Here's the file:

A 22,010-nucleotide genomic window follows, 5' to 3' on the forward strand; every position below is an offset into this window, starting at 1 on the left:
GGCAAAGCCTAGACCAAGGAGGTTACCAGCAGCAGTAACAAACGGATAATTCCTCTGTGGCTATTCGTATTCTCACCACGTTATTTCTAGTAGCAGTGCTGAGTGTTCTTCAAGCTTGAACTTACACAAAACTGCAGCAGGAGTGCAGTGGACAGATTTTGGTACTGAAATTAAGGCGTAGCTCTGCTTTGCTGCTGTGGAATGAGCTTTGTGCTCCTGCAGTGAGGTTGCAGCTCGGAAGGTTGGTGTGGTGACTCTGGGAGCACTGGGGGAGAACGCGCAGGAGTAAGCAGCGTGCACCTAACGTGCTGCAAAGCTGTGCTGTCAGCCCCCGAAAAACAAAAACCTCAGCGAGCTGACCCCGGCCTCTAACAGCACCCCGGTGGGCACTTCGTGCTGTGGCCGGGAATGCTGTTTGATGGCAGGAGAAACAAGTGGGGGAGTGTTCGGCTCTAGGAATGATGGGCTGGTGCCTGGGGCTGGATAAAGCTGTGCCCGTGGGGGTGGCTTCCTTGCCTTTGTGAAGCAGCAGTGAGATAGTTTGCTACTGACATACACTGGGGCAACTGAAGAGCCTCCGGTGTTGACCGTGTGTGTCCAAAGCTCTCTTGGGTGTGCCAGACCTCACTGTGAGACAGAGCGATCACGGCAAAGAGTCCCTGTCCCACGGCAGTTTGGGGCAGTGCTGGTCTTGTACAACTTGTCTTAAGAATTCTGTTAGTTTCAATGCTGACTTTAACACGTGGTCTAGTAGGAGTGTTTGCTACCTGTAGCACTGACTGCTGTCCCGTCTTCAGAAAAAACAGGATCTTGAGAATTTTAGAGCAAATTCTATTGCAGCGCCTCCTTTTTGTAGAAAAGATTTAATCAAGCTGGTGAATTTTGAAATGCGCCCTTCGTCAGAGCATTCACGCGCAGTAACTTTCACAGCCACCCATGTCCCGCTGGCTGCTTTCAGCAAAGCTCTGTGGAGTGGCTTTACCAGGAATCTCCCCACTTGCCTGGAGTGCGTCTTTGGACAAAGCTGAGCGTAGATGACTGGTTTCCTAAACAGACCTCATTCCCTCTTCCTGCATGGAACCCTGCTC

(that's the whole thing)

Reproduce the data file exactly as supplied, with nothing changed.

A 22,010-nucleotide genomic window follows, 5' to 3' on the forward strand; every position below is an offset into this window, starting at 1 on the left:
GGCAAAGCCTAGACCAAGGAGGTTACCAGCAGCAGTAACAAACGGATAATTCCTCTGTGGCTATTCGTATTCTCACCACGTTATTTCTAGTAGCAGTGCTGAGTGTTCTTCAAGCTTGAACTTACACAAAACTGCAGCAGGAGTGCAGTGGACAGATTTTGGTACTGAAATTAAGGCGTAGCTCTGCTTTGCTGCTGTGGAATGAGCTTTGTGCTCCTGCAGTGAGGTTGCAGCTCGGAAGGTTGGTGTGGTGACTCTGGGAGCACTGGGGGAGAACGCGCAGGAGTAAGCAGCGTGCACCTAACGTGCTGCAAAGCTGTGCTGTCAGCCCCCGAAAAACAAAAACCTCAGCGAGCTGACCCCGGCCTCTAACAGCACCCCGGTGGGCACTTCGTGCTGTGGCCGGGAATGCTGTTTGATGGCAGGAGAAACAAGTGGGGGAGTGTTCGGCTCTAGGAATGATGGGCTGGTGCCTGGGGCTGGATAAAGCTGTGCCCGTGGGGGTGGCTTCCTTGCCTTTGTGAAGCAGCAGTGAGATAGTTTGCTACTGACATACACTGGGGCAACTGAAGAGCCTCCGGTGTTGACCGTGTGTGTCCAAAGCTCTCTTGGGTGTGCCAGACCTCACTGTGAGACAGAGCGATCACGGCAAAGAGTCCCTGTCCCACGGCAGTTTGGGGCAGTGCTGGTCTTGTACAACTTGTCTTAAGAATTCTGTTAGTTTCAATGCTGACTTTAACACGTGGTCTAGTAGGAGTGTTTGCTACCTGTAGCACTGACTGCTGTCCCGTCTTCAGAAAAAACAGGATCTTGAGAATTTTAGAGCAAATTCTATTGCAGCGCCTCCTTTTTGTAGAAAAGATTTAATCAAGCTGGTGAATTTTGAAATGCGCCCTTCGTCAGAGCATTCACGCGCAGTAACTTTCACAGCCACCCATGTCCCGCTGGCTGCTTTCAGCAAAGCTCTGTGGAGTGGCTTTACCAGGAATCTCCCCACTTGCCTGGAGTGCGTCTTTGGACAAAGCTGAGCGTAGATGACTGGTTTCCTAAACAGACCTCATTCCCTCTTCCTGCATGGAACCCTGCTC